Wall Street Journal Outlines Patients’ Rights Debate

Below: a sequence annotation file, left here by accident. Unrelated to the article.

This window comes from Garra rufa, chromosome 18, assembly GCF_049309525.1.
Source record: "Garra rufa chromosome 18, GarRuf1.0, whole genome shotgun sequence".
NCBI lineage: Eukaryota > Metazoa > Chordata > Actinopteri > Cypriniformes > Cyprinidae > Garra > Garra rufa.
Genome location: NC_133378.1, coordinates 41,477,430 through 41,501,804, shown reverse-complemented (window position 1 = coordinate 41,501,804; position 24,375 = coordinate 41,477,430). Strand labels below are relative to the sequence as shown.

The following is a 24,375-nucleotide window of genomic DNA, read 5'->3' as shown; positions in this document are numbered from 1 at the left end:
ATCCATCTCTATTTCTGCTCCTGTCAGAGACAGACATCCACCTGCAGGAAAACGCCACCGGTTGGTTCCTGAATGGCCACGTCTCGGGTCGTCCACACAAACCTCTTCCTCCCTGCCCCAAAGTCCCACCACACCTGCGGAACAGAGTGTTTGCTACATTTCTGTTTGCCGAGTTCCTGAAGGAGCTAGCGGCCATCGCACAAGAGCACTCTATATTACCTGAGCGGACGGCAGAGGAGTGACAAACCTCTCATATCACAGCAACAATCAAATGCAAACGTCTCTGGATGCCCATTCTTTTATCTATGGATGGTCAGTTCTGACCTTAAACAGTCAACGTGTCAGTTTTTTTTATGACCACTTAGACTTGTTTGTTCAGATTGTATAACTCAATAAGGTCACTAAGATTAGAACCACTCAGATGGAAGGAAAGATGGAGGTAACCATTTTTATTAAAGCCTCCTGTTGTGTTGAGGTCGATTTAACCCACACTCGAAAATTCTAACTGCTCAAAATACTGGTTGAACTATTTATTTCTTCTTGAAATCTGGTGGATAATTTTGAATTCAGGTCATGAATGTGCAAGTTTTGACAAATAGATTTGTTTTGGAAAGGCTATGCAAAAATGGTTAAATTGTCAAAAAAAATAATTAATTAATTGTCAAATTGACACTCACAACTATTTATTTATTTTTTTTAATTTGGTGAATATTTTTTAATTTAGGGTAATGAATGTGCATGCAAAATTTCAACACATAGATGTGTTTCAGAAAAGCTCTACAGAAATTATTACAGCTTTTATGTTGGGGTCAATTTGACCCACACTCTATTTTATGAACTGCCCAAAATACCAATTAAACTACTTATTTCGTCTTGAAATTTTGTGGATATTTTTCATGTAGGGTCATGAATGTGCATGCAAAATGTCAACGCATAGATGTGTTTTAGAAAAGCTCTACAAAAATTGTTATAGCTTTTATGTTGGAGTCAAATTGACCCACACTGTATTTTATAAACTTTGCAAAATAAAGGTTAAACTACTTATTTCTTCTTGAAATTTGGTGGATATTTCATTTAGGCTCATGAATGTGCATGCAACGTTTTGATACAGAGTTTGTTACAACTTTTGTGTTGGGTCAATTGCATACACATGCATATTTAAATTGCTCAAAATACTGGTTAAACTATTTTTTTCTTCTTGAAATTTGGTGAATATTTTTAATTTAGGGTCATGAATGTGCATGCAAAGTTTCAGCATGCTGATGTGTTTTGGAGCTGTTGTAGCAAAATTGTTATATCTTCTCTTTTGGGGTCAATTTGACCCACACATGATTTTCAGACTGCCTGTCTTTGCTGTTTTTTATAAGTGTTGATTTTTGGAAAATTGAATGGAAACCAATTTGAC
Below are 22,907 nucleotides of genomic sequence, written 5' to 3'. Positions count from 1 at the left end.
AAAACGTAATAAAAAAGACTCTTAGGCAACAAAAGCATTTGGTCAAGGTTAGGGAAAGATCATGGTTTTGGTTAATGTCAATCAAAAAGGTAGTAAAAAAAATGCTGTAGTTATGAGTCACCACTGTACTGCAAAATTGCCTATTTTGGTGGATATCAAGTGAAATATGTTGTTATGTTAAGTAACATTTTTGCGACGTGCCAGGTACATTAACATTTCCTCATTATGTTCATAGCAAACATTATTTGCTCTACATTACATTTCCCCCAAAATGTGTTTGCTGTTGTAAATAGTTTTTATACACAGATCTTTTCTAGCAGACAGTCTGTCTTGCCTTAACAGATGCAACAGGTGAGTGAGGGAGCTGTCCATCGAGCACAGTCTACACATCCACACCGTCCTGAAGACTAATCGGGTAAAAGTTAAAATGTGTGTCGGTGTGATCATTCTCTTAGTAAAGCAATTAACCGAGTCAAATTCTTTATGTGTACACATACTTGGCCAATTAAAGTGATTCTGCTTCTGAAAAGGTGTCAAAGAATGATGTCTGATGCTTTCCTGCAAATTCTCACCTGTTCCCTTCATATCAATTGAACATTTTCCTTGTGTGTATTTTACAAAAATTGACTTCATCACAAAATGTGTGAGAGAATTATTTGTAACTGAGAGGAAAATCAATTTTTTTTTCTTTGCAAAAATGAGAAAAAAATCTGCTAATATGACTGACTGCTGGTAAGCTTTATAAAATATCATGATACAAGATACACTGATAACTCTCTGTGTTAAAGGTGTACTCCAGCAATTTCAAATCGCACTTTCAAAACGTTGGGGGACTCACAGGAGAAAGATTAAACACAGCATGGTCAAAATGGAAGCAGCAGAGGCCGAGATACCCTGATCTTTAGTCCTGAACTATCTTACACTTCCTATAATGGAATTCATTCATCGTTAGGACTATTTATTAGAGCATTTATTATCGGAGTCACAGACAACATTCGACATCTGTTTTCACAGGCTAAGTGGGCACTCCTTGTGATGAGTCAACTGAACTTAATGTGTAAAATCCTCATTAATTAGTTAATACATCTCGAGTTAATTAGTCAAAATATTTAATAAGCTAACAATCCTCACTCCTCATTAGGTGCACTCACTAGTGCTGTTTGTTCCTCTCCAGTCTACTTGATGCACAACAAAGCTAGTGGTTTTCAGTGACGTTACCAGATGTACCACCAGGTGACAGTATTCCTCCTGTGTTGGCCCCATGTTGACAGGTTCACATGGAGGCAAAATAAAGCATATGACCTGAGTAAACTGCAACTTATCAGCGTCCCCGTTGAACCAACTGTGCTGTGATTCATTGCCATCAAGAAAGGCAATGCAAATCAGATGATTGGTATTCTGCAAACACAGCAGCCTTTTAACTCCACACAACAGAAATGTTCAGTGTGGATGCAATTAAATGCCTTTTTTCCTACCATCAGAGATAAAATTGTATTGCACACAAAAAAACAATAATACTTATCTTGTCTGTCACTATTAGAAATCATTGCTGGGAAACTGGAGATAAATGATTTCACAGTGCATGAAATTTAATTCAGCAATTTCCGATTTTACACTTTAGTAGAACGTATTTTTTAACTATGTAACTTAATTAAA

Today's Wall Street Journal outlines the "new debate" over a patients' bill of rights, on which Senate Democrats -- in charge of setting the Senate's agenda for the first time since the "demise of the Clinton health care plan in 1994" -- intend to "speed up action." The issue already has "stalemated two Congresses and featured prominently in two elections," the Journal reports. The Journal calls the debate "thoroughly American" because it encompasses "conflicting values": "On one side is the dream of providing health care to millions in a private market, where decisions have to be made to hold down costs. On the other is the time-honored right of individuals to stand up for themselves in court." As it stands, "all sides are close to agreement on most ... elements of a bill," including "basic protections, such as guaranteed emergency care," and "building an independent review mechanism." But the "pivotal issue" is the question of liability: "how and where patients can bring suit against HMOs and insurance companies," the Journal reports (Rogers, Wall Street Journal, 6/7). Congress currently is considering two bills. One (S 283), by Sens. John McCain (R-Ariz.), Edward Kennedy (D-Mass.) and John Edwards (D-N.C.), would allow patients to sue in state courts for denial of benefits or quality of care issues and in federal court for non-quality of care issues, such as those involving violations of a health plan contract. Damages awarded in federal court would be capped at $5 million, but state courts could award as much money in damages as the state allows. The other bill (S 889), by Sens. Bill Frist (R-Tenn.) and John Breaux (D-La.), would afford all patients with private health insurance a "slender" right to sue their health plans after exhausting an appeals process by an outside review panel. Patients could only sue health plans in federal court, not state court, and awards would be capped at $500,000. To "get around the liability roadblock," Rep. John Dingell (D-Mich.), sponsor of an earlier patients' rights bill, has "begun offering up some new options," and Democrats have said that they would accept language that would "better protect business employers from lawsuits." If lawmakers can reach a deal on the liability issue, the Journal predicts that "a bill almost certainly will be enacted this year. If not, the risk is another protracted battle." According to House Speaker Dennis Hastert (R-Ill.), the chances of "successful compromise" are "50-50" (Wall Street Journal, 6/7).This is part of the California Healthline Daily Edition, a summary of health policy coverage from major news organizations. Sign up for an email subscription.